Industry best practice is to secure passwords using a tunable hashing algorithm; pick the right hashing algorithm, tune its cost factors so it runs slowly and makes optimal use of your hardware, and it’s possible to protect very strong passwords from being cracked. However when average password strength and login latency requirements face off against bot-nets and GPU powered dictionary attacks, the vast majority of passwords are easily cracked. Blind hashing entangles password hashes with a massive pool of random data, so large it cannot be stolen over the network. A simple protocol allows any number of sites to share a centralized petabyte-scale data pool, amortizing the cost for defenders, while protecting low-entropy passwords with minimal run-time cost. Blind hashing can also be used as a general-purpose PBKDF to protect against brute-force attacks, and providing the opportunity to add server-based access policies and revocability to the key derivation process. Following his talk, Jeremy will be happy to discuss potential research opportunities with the company for students interested in developing new implementations of blind hashing for password-based authentication and encryption services.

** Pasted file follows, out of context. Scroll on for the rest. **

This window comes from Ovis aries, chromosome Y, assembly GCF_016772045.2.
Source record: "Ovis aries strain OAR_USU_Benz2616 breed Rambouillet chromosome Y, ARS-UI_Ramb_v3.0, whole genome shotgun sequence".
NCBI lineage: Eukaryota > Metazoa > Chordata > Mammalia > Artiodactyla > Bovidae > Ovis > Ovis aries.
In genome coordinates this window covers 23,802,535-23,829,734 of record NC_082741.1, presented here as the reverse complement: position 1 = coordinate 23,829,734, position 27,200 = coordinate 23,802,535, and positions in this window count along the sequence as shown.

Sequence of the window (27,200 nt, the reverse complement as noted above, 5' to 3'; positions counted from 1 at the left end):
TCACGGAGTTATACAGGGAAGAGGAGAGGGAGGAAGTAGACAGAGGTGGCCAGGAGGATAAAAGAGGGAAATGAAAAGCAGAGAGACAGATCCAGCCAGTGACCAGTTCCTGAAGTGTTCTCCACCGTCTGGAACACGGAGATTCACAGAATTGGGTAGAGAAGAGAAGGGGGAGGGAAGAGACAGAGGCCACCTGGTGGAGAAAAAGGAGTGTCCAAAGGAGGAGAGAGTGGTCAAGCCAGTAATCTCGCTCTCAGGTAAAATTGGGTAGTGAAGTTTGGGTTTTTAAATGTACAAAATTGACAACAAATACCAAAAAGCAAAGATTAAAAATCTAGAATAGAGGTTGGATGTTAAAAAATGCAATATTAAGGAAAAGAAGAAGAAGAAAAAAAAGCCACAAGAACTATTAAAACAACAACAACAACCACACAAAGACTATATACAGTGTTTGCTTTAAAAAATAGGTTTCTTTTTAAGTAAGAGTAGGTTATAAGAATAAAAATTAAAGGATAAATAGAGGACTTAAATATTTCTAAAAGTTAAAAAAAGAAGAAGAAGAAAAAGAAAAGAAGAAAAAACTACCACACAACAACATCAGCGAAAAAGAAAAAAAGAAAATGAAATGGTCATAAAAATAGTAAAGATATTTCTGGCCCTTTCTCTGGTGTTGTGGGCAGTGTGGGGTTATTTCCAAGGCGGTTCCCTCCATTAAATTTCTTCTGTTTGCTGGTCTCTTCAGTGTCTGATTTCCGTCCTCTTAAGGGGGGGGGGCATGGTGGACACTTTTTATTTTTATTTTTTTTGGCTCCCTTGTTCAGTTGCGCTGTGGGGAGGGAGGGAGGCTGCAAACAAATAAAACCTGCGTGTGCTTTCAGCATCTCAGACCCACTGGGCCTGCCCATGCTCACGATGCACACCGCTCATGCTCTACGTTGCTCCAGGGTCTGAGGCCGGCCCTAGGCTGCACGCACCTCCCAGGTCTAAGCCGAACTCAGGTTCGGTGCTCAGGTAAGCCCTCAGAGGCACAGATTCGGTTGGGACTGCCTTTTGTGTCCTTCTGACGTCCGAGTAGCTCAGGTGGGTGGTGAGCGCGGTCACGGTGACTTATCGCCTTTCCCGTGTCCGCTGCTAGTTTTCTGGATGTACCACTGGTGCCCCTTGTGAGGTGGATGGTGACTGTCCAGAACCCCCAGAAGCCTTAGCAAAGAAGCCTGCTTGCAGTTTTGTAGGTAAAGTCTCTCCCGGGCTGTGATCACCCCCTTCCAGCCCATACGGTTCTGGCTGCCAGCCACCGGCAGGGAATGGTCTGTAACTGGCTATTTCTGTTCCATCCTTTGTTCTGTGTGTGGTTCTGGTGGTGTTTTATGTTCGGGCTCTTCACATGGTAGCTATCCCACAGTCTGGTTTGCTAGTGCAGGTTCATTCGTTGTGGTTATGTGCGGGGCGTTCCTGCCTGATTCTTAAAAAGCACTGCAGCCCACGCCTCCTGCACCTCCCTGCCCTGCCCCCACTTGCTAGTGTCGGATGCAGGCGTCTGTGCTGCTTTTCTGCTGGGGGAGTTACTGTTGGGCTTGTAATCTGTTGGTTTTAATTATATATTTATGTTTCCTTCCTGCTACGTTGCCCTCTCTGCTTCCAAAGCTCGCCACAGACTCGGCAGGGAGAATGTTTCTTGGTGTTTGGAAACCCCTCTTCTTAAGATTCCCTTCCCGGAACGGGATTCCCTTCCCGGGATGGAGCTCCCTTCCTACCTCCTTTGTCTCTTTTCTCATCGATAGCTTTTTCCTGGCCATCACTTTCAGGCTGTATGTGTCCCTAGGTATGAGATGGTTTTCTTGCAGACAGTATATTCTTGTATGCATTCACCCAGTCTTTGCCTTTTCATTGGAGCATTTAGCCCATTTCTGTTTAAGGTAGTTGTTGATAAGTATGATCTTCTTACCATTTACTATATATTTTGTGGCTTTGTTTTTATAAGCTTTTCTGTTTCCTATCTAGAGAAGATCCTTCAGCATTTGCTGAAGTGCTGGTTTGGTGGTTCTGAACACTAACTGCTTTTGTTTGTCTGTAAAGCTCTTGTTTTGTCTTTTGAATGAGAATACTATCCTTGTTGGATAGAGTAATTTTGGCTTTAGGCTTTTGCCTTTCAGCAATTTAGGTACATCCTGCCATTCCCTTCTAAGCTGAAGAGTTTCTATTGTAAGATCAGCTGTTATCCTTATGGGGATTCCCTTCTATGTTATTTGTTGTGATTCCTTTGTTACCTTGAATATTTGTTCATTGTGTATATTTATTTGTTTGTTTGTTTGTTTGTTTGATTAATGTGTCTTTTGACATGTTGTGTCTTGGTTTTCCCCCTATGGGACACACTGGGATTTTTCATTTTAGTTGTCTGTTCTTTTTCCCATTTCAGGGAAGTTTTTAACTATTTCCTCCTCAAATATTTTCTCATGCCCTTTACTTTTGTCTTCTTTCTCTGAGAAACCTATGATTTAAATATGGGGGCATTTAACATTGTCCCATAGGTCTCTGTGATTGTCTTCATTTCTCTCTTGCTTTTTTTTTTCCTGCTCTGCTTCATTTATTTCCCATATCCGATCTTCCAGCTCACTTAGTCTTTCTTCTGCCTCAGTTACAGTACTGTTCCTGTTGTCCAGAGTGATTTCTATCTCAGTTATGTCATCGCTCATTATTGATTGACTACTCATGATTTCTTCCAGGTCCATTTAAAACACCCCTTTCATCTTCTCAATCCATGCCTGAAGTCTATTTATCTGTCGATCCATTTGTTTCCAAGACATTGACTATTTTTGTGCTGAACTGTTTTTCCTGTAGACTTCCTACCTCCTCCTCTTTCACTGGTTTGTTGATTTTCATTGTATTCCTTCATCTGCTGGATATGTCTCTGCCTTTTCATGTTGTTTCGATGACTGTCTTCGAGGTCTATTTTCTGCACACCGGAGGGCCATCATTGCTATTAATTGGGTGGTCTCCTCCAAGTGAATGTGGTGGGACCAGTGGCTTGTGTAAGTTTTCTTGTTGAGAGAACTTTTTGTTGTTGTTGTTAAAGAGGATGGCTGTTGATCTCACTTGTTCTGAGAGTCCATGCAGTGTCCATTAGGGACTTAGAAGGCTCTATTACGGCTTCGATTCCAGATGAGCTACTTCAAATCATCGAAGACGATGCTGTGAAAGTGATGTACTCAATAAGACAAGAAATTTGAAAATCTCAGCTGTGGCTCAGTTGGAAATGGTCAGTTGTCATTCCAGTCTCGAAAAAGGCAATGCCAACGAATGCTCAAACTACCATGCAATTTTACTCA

Jeremy Spilman is the Founder and CTO of TapLink, a startup company that is developing systems using its patented Blind Hashing technique, which can completely protect passwords against offline attack, even if the password database is stolen. He was a double major in Computer Science and Economics at Brandeis University.

talk: Fei Liu (CMU) Summarizing Information in Big Data, 12p Fri 3/27

Summarizing Information in Big Data: Algorithms and Applications

Dr. Fei Liu

School of Computer Science
Carnegie Mellon University

12:00p Friday, 27 March 2015, ITE 325b

Information floods the lives of modern people, and we find it overwhelming. Summarization systems that identify salient pieces of information and present it concisely can help. In this talk, I will discuss both algorithmic and application perspectives of summarization. Algorithm-wise, I will describe keyword extraction, sentence extraction, and summary generation, including a range of techniques from information extraction to semantic representation of data sources; application-wise, I focus on summarizing human conversations, social media contents, and news articles. The data sources span low-quality speech recognizer outputs and social media chats to high-quality content produced by professional writers. A special focus of my work is exploring multiple information sources. In addition to better integration across sources, this allows abstraction to shared research challenges for broader impact. Finally, I try to identify the missing links in cross-genre summarization studies and discuss future research directions.